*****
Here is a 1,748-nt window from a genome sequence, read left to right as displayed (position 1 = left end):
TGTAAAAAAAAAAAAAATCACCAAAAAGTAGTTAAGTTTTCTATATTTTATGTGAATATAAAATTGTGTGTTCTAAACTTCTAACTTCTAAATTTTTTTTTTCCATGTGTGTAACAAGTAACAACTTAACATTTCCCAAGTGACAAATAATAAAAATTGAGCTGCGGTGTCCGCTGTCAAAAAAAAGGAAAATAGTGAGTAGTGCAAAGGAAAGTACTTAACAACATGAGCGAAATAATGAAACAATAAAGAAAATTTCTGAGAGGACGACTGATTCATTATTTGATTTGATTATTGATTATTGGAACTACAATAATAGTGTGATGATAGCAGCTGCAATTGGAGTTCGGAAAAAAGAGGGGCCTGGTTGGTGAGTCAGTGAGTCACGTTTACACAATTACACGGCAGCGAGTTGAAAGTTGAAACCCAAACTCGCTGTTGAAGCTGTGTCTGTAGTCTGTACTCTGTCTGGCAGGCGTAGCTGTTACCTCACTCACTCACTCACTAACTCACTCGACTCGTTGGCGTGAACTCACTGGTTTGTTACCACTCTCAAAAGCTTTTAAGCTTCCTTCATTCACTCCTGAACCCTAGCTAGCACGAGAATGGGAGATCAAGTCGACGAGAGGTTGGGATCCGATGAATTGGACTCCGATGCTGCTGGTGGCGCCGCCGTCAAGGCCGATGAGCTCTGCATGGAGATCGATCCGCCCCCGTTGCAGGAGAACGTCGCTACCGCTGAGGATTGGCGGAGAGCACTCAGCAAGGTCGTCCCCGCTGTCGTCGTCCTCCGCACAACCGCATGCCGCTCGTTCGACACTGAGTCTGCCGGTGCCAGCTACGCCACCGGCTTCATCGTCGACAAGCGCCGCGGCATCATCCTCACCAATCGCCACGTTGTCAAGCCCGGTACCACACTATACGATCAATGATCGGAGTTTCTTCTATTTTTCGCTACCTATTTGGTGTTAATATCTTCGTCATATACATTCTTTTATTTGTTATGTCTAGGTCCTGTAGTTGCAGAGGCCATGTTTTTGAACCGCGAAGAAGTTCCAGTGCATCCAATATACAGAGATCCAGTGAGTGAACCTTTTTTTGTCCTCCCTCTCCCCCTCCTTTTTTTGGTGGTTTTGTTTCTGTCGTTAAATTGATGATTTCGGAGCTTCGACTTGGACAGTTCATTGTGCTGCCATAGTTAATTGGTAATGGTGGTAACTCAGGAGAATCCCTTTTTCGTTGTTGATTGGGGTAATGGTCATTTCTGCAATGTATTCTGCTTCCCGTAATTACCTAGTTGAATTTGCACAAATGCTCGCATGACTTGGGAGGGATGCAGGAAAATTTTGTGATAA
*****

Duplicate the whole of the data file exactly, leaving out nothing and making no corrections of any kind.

Here is a 1,748-nt window from a genome sequence, read left to right as displayed (position 1 = left end):
TGTAAAAAAAAAAAAAATCACCAAAAAGTAGTTAAGTTTTCTATATTTTATGTGAATATAAAATTGTGTGTTCTAAACTTCTAACTTCTAAATTTTTTTTTTCCATGTGTGTAACAAGTAACAACTTAACATTTCCCAAGTGACAAATAATAAAAATTGAGCTGCGGTGTCCGCTGTCAAAAAAAAGGAAAATAGTGAGTAGTGCAAAGGAAAGTACTTAACAACATGAGCGAAATAATGAAACAATAAAGAAAATTTCTGAGAGGACGACTGATTCATTATTTGATTTGATTATTGATTATTGGAACTACAATAATAGTGTGATGATAGCAGCTGCAATTGGAGTTCGGAAAAAAGAGGGGCCTGGTTGGTGAGTCAGTGAGTCACGTTTACACAATTACACGGCAGCGAGTTGAAAGTTGAAACCCAAACTCGCTGTTGAAGCTGTGTCTGTAGTCTGTACTCTGTCTGGCAGGCGTAGCTGTTACCTCACTCACTCACTCACTAACTCACTCGACTCGTTGGCGTGAACTCACTGGTTTGTTACCACTCTCAAAAGCTTTTAAGCTTCCTTCATTCACTCCTGAACCCTAGCTAGCACGAGAATGGGAGATCAAGTCGACGAGAGGTTGGGATCCGATGAATTGGACTCCGATGCTGCTGGTGGCGCCGCCGTCAAGGCCGATGAGCTCTGCATGGAGATCGATCCGCCCCCGTTGCAGGAGAACGTCGCTACCGCTGAGGATTGGCGGAGAGCACTCAGCAAGGTCGTCCCCGCTGTCGTCGTCCTCCGCACAACCGCATGCCGCTCGTTCGACACTGAGTCTGCCGGTGCCAGCTACGCCACCGGCTTCATCGTCGACAAGCGCCGCGGCATCATCCTCACCAATCGCCACGTTGTCAAGCCCGGTACCACACTATACGATCAATGATCGGAGTTTCTTCTATTTTTCGCTACCTATTTGGTGTTAATATCTTCGTCATATACATTCTTTTATTTGTTATGTCTAGGTCCTGTAGTTGCAGAGGCCATGTTTTTGAACCGCGAAGAAGTTCCAGTGCATCCAATATACAGAGATCCAGTGAGTGAACCTTTTTTTGTCCTCCCTCTCCCCCTCCTTTTTTTGGTGGTTTTGTTTCTGTCGTTAAATTGATGATTTCGGAGCTTCGACTTGGACAGTTCATTGTGCTGCCATAGTTAATTGGTAATGGTGGTAACTCAGGAGAATCCCTTTTTCGTTGTTGATTGGGGTAATGGTCATTTCTGCAATGTATTCTGCTTCCCGTAATTACCTAGTTGAATTTGCACAAATGCTCGCATGACTTGGGAGGGATGCAGGAAAATTTTGTGATAA